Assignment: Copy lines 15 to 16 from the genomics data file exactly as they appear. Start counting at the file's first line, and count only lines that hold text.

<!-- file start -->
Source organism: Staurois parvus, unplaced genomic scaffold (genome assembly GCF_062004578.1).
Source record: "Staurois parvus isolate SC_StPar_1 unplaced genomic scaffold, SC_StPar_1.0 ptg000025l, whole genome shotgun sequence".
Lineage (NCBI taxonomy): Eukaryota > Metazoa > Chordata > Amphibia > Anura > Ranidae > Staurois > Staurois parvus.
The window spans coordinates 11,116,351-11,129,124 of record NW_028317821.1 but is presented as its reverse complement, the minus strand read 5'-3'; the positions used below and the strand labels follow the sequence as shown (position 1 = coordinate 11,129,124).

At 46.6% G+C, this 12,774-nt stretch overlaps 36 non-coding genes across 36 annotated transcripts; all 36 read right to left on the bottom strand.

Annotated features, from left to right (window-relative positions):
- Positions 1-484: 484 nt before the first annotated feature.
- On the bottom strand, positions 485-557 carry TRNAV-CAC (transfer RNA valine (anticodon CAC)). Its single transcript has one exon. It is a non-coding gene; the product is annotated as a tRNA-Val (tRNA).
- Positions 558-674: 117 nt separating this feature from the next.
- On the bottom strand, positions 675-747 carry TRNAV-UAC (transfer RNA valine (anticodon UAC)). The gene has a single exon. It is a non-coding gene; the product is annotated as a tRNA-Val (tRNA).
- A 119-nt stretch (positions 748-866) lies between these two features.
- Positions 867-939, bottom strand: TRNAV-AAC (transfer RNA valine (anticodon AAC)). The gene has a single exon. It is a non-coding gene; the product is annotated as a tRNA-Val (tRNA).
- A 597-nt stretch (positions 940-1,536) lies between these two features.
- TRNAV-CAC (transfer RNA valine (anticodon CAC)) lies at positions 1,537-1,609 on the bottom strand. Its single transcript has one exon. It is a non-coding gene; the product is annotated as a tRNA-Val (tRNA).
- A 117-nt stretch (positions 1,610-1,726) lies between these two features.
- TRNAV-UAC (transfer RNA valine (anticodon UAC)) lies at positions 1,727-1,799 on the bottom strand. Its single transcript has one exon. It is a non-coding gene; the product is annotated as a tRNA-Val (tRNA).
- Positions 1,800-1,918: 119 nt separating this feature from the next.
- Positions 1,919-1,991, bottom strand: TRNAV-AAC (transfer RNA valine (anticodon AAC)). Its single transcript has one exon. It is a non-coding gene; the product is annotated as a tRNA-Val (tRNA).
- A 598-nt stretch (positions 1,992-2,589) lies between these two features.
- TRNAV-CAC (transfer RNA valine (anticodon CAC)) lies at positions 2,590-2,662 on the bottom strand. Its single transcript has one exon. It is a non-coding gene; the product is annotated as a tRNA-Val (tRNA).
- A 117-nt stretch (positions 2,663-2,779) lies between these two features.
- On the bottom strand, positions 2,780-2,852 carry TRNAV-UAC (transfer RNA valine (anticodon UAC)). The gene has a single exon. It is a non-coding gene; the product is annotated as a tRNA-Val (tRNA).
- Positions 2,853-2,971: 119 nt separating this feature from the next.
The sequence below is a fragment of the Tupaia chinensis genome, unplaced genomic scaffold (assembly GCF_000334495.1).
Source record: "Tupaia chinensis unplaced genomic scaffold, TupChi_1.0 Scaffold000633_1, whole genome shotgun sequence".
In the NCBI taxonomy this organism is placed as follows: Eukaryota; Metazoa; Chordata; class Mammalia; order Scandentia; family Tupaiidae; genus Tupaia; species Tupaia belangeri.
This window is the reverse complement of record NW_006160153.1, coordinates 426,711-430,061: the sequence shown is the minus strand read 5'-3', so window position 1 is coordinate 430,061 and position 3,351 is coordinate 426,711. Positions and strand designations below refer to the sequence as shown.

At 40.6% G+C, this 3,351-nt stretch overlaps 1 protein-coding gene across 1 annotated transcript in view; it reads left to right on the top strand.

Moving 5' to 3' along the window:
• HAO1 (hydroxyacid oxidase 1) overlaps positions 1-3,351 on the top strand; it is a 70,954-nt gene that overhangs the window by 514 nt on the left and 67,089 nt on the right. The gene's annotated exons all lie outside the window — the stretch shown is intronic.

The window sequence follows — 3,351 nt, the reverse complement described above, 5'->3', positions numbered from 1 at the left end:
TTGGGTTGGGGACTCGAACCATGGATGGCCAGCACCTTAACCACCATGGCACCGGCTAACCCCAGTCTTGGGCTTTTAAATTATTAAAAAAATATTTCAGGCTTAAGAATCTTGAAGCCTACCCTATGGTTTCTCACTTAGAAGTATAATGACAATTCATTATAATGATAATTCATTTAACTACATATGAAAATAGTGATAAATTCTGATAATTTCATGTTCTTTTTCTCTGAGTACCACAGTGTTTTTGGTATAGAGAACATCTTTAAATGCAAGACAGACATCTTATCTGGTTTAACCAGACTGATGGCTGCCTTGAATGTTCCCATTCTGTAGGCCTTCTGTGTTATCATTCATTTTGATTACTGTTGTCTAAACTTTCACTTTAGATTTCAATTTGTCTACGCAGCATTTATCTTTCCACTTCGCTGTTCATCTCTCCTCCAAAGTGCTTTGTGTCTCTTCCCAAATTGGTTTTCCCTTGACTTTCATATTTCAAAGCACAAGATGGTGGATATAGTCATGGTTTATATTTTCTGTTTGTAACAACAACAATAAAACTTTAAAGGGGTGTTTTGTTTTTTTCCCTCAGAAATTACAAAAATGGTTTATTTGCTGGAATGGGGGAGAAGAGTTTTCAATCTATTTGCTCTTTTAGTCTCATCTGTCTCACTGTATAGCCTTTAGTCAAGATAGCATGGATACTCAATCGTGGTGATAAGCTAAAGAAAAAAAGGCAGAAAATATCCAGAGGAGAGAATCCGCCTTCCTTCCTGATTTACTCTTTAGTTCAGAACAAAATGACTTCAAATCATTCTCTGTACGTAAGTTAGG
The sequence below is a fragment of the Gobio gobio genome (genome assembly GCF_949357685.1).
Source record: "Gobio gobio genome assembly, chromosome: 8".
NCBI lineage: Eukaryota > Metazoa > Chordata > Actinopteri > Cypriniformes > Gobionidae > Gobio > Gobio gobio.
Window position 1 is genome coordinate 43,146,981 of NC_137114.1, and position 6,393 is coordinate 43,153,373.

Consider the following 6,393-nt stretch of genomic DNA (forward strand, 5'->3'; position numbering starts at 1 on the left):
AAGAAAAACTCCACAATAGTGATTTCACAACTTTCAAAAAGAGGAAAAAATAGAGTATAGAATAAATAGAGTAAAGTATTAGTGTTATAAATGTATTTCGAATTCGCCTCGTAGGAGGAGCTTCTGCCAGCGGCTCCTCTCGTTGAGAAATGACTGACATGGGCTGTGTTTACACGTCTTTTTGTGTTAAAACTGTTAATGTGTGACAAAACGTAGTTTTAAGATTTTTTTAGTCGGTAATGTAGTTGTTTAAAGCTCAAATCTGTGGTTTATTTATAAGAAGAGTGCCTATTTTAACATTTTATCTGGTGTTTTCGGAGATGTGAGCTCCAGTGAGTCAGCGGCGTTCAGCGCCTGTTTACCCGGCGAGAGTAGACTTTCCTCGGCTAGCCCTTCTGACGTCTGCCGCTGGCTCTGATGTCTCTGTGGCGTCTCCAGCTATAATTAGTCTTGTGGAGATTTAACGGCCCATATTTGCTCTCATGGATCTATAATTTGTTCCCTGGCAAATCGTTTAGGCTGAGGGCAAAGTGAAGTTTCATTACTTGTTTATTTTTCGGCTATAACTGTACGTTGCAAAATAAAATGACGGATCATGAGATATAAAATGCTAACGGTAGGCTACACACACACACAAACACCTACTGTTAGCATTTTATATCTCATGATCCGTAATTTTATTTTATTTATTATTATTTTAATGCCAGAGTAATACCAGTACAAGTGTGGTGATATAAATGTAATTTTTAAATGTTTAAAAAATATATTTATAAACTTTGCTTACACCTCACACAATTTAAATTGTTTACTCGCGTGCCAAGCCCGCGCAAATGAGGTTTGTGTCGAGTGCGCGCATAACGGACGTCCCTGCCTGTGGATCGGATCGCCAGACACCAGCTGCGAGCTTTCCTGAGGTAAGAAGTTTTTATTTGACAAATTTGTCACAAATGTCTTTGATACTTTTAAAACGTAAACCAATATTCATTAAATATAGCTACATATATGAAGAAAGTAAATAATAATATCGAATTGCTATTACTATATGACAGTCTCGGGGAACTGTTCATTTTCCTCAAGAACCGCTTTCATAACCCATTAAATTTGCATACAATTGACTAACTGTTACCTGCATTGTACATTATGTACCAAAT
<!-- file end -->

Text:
- A 117-nt stretch (positions 1,610-1,726) lies between these two features.
- TRNAV-UAC (transfer RNA valine (anticodon UAC)) lies at positions 1,727-1,799 on the bottom strand. Its single transcript has one exon. It is a non-coding gene; the product is annotated as a tRNA-Val (tRNA).